If you could elaborate on the benefits of that strategy versus simply having the 100%-funded gas tax, I would appreciate it.
Thank you, Madam Chair.
I want to say hello to the minister and those who are accompanying him.
It will be my pleasure to ask you questions soon.
That said, Madam Chair, I would first like to table a notice of motion presented by my colleague Robert Aubin, member for Trois-Rivières, on Friday, March 16. I will read it.
||That the Committee undertake an emergency study of no less than three meetings on:
||- the measures that the government intends to take in order to prevent any future delays in the implementation of infrastructure projects;
||- the details on the progress of infrastructure projects to date; and
||- a full update on the government's plan to spend $186.7 billion on infrastructure;
||and that the Committee make recommendations and report to the House by June 2018.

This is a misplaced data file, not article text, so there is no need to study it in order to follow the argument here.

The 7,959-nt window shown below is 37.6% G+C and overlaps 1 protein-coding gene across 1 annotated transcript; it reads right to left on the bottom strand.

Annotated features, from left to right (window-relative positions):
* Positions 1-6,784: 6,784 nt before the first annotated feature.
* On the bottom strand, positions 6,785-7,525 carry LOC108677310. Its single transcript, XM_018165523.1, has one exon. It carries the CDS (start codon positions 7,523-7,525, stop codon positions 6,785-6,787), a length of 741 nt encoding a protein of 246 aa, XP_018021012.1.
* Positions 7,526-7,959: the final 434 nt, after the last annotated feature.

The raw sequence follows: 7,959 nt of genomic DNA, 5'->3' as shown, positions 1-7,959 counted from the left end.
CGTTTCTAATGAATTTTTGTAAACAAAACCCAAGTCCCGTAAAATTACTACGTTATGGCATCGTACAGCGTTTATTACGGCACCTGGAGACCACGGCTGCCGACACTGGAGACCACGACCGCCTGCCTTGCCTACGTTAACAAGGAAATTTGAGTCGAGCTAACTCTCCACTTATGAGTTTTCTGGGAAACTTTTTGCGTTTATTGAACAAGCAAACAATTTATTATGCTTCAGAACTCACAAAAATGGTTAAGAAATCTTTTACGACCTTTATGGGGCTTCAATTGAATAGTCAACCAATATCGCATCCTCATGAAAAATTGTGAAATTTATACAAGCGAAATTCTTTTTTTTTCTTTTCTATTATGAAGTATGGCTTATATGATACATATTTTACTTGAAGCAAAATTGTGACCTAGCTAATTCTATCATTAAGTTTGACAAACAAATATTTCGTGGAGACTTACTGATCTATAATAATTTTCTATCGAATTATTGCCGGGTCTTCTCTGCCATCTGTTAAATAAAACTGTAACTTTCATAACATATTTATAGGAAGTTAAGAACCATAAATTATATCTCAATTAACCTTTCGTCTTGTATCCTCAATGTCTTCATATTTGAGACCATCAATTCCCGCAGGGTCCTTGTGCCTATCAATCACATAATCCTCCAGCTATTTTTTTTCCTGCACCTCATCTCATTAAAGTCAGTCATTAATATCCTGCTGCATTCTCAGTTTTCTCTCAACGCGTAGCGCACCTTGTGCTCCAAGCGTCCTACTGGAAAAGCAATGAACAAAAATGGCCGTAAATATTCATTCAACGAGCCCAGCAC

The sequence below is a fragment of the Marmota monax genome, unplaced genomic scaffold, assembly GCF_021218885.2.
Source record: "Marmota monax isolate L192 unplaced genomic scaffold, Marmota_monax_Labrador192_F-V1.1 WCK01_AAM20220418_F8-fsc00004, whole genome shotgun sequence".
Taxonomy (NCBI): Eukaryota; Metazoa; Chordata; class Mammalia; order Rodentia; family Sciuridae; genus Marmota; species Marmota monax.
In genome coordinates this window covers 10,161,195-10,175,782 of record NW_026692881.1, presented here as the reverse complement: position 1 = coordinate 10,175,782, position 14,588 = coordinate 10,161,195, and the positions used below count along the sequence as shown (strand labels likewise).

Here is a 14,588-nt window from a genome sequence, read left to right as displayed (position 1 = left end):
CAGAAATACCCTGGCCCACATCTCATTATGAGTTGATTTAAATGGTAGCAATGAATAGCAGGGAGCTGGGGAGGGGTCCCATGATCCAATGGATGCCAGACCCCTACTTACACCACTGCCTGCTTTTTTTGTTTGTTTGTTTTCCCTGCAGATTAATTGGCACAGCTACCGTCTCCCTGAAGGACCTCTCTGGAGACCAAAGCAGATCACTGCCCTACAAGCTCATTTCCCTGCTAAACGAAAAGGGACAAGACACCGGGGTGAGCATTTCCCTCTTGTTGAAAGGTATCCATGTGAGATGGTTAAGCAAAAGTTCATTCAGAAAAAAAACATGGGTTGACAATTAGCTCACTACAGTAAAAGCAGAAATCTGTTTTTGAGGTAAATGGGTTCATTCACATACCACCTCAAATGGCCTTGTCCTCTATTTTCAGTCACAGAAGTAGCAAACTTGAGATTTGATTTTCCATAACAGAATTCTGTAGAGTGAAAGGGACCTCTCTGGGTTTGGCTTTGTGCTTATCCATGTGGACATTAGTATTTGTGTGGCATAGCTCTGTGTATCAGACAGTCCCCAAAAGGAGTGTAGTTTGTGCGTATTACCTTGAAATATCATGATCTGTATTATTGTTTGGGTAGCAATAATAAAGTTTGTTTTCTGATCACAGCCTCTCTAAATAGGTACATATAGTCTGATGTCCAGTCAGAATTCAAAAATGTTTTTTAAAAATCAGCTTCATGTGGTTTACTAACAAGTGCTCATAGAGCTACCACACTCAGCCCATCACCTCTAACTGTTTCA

Madam Chair, I hope you will find unanimous consent among my committee colleagues for undertaking this urgent study.
We will begin with the Infrastructure Bank of Canada, Mr. Minister.
What specific measures have you put in place to guarantee that both the managers and administrators of the Infrastructure Bank will not be in a conflict of interest when it comes to the bank's investment projects?
I will tell you concretely why I am asking that question. Ms. Jane Bird is a senior business adviser in the Bennett Jones LLP law firm in Vancouver, an important Canadian law firm, where she provides advice to public and private sector clients about issues related to the development and execution of various infrastructure projects.
Can you confirm to us beyond any doubt that the administrators' businesses will not profit from the Infrastructure Bank's investments?
Thank you, Madam Chair. I'll be sharing my time with my colleague Mr. Hardie.
Minister Sohi, thank you for being here.